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Breaking Bad: "Fly"

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Breaking Bad

"Fly"

Season 3, Episode 10

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 Breaking Bad has become identified, and rightly so, with its harrowing ordeal episodes: "Cat's in the Bag," "Four Days Out," and now "Fly."  The latest example of this genre takes it in a stunning new direction.  "Fly" features -- and takes to a new level --  the Aristotelian unity of time and place, the arc of self-realization, and the bonding between characters that characterize the examples from Seasons 1 and 2.  My husband called it a "microcosm" of the series in a tweet after we watched the screener last night, and predicted that it would prove divisive among fans.  Because unlike "Bag" and "Four," "Fly" boldly organizes its one-act morality play around something insignificant and accidental.  This isn't life and death, either of our antiheroes or of their antagonists.  This is irrational obsession.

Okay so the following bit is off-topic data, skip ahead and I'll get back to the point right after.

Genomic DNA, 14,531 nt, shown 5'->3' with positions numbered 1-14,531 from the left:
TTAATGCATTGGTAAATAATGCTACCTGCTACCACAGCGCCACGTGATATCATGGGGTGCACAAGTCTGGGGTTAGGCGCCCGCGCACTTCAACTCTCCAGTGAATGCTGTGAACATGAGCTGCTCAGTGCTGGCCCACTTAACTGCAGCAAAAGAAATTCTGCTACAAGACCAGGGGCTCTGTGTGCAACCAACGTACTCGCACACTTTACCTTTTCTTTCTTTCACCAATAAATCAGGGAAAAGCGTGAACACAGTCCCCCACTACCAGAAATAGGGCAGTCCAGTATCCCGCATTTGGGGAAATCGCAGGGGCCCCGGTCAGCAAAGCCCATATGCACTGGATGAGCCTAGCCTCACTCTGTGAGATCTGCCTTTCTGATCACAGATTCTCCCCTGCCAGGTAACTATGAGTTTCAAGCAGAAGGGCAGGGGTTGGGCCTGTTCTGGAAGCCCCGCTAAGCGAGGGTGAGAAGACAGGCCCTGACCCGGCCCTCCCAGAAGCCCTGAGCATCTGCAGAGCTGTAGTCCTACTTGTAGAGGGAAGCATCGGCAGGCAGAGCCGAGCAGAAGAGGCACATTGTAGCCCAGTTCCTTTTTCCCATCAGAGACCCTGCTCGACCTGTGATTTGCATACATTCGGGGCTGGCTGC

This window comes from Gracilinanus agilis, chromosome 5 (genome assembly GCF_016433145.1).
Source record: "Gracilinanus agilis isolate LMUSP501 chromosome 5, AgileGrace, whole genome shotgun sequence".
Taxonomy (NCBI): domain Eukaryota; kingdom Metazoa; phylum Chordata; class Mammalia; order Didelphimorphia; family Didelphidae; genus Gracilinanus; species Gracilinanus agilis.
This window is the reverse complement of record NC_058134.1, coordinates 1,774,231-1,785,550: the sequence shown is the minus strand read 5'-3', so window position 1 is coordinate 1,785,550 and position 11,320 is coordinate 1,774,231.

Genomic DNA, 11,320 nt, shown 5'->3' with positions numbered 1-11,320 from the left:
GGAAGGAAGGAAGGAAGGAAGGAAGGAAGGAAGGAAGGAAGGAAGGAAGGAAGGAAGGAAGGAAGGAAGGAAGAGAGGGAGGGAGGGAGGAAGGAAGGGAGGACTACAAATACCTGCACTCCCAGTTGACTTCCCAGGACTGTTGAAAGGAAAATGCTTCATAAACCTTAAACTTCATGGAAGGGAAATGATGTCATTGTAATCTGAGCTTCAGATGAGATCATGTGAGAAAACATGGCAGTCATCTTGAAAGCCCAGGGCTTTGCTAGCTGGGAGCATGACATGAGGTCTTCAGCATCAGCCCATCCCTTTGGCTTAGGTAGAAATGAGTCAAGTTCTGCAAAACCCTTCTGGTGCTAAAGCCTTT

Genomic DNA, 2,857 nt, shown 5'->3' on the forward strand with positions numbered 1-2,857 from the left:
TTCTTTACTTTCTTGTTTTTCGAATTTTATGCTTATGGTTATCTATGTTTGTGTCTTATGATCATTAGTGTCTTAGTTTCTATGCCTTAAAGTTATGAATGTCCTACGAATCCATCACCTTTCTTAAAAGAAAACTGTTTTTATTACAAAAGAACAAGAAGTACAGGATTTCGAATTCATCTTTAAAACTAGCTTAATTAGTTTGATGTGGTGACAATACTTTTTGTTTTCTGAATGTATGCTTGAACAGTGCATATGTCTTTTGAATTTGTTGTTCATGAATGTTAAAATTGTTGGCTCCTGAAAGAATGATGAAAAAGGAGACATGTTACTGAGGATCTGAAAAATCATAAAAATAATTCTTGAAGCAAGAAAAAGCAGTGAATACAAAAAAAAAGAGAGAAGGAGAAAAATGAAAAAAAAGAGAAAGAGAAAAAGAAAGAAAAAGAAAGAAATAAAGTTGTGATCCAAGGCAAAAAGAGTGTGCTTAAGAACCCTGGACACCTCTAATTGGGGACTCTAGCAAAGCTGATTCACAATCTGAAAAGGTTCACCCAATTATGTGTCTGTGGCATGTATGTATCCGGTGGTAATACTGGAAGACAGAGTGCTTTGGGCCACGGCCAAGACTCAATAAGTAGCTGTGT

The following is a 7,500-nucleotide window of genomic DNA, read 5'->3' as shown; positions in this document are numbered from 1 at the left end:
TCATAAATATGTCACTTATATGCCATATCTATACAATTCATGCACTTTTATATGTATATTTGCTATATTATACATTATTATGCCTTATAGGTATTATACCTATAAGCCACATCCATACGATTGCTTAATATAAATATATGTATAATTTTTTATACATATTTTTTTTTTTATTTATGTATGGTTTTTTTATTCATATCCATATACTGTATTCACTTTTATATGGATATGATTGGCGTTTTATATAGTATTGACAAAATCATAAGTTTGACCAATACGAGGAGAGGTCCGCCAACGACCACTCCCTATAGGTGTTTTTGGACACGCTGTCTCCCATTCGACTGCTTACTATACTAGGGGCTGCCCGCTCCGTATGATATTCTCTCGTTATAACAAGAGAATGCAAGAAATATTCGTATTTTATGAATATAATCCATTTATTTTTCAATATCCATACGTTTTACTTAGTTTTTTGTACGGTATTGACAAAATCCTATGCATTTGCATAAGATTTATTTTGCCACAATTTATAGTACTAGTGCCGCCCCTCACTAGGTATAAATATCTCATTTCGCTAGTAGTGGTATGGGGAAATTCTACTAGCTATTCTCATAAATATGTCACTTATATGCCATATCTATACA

But that very fact shows where we've come in the series, and in Walter's central speech, where he heartbreakingly speculates on what would have been the perfect moment for him to die before he got to this nadir, he articulates that exact point.  "Fly" asks the Season 3 question: "Why am I doing this?"  The question arises in the context of a pesky fly in whose pursuit Walter spends about twenty-four dedicated and sleepless hours, enlisting Jesse after a fruitless night and arguing that their cook required absolute standards of cleanliness incompatible with the presence of a fly.  (He's unconvinced by Jesse's reasonable response that dirt is immaterial when you're making a destructive, addictive drug: "We probably have the most unpicky customers in the world.") There was always an answer to the question before, or at least there was in Walter's head.  He couldn't articulate it to Skyler, of course, and his failure to communicate what he understood so clearly is pushing him toward the realization that it might not have actually been so clear: "There must exist certain words in a certain specific order that would explain all this," he insists with the desperation of a man at the end of his rope.  "All this" being how we got here, the decisions made with their comprehensible rationales, the steps from the school parking lot to a gleaming lab where Walter churns out thousands of pounds of horrific poison for a huge paycheck.